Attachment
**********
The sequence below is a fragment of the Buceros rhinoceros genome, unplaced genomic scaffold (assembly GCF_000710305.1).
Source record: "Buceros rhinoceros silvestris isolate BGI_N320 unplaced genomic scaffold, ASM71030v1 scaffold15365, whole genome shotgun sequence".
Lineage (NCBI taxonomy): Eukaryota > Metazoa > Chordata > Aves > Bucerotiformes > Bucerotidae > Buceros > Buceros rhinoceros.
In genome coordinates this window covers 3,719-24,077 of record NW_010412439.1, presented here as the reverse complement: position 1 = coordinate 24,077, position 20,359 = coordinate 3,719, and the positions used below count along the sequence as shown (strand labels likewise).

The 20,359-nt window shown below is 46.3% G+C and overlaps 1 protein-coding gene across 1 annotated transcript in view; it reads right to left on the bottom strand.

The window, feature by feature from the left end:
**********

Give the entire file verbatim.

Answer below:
The sequence below is a fragment of the Buceros rhinoceros genome, unplaced genomic scaffold (assembly GCF_000710305.1).
Source record: "Buceros rhinoceros silvestris isolate BGI_N320 unplaced genomic scaffold, ASM71030v1 scaffold15365, whole genome shotgun sequence".
Lineage (NCBI taxonomy): Eukaryota > Metazoa > Chordata > Aves > Bucerotiformes > Bucerotidae > Buceros > Buceros rhinoceros.
In genome coordinates this window covers 3,719-24,077 of record NW_010412439.1, presented here as the reverse complement: position 1 = coordinate 24,077, position 20,359 = coordinate 3,719, and the positions used below count along the sequence as shown (strand labels likewise).

The 20,359-nt window shown below is 46.3% G+C and overlaps 1 protein-coding gene across 1 annotated transcript in view; it reads right to left on the bottom strand.

The window, feature by feature from the left end: